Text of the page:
Some of Bitcoin enthusiast Mike Caldwell's coins are pictured at his office in this photo illustration in Sandy, Utah, on Jan.31, 2014. Reuters/Jim Urquhart

New York’s banking regulator said Monday that the collapse of Mt. Gox could benefit the bitcoin industry by forcing weaker operators to shut down and by increasing supervision into such transactions, while the Japanese government is trying to ascertain whether there were criminal intentions involved in the exchange’s declaration of bankruptcy Friday.

It is expected that the incident would lead to a more hands-on approach by regulators to the industry, leading to greater transparency in bitcoin transactions. But, the Japanese government is struggling to logically explain how the world’s largest bitcoin exchange could lose about half a billion dollars in only a few days' time. Mt. Gox filed for bankruptcy protection stating that it lost about 850,000 bitcoins after its systems were hacked, according to Reuters.

"We still have not had a clear grasp of the situation. (We) don't know if it was a crime or just a bankruptcy," Finance Minister Taro Aso said Tuesday after a cabinet meeting, according to Reuters.

Mt. Gox halted its transactions after hackers penetrated its systems, leading to a crash in the bitcoin value on its exchange to about $135 from $828.99 before Feb. 7, Reuters reported. Bitcoins have been in circulation since 2009 and they are not tied to any government or central bank yet, and the $7 billion market for bitcoins has the electronic currency's value varying between exchanges.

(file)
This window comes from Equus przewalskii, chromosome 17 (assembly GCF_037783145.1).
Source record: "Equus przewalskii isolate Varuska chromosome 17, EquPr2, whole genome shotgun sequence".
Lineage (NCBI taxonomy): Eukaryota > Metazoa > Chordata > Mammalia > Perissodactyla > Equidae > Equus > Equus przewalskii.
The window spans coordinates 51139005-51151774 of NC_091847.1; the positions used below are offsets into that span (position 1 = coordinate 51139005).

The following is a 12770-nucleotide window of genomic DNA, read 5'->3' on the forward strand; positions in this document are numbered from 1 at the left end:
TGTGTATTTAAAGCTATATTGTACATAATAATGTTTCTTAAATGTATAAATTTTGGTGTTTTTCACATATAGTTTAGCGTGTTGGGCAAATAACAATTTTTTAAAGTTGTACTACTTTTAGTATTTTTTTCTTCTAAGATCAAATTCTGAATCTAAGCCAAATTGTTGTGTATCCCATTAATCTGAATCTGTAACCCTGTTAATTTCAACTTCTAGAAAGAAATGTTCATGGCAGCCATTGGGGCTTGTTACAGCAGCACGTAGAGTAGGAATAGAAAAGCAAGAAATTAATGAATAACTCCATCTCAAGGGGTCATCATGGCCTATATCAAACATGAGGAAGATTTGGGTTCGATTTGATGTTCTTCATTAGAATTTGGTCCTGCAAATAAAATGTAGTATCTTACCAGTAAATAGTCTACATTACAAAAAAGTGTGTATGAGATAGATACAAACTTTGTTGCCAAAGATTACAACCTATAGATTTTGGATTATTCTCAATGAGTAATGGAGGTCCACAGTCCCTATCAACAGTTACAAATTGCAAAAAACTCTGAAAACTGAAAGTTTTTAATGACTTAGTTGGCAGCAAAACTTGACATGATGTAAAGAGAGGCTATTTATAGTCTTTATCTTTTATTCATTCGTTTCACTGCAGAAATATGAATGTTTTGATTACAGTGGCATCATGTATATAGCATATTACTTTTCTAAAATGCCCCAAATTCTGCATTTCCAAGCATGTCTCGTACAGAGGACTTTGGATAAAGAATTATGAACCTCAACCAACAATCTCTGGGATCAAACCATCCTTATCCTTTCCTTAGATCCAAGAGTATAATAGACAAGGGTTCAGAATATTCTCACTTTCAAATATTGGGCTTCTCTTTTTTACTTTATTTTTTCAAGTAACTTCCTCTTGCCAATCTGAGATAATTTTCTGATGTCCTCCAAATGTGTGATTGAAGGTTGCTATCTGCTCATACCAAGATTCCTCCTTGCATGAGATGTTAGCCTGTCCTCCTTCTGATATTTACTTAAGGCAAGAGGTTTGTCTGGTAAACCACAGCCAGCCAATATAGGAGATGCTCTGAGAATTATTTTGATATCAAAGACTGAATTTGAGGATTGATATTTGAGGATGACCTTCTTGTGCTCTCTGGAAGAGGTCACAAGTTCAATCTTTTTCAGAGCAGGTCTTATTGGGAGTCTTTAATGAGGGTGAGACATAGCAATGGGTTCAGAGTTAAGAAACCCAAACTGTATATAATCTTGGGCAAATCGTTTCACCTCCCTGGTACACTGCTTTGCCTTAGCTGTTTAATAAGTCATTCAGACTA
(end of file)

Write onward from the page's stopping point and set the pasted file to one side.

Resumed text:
"It's on the one hand a setback, on the other hand it will cause further improvements in this industry and some more regulatory involvement," Benjamin Lawsky, superintendent of New York's Department of Financial Services, told Reuters.

Meanwhile, Preet Bharara, U.S. Attorney for the Southern District of New York, has dispatched subpoenas to Mt. Gox and other bitcoin exchanges seeking more clarification on how they dealt with cyber attacks, Reuters reported, citing a source.

Hackers reportedly sent thousands of phantom transactions forcing at least three exchanges to halt withdrawals of bitcoins on Feb. 7. Mt. Gox, which was one of the exchanges to halt services, did not resume its transactions and instead filed for bankruptcy Friday.

"Mt Gox has been broken and it was obvious there was something really bad going on there for nearly a year. They were processing withdrawals very slowly and generally being very opaque about what was going on there," Mike Hearn, a bitcoin developer in Zurich, Switzerland, told Reuters.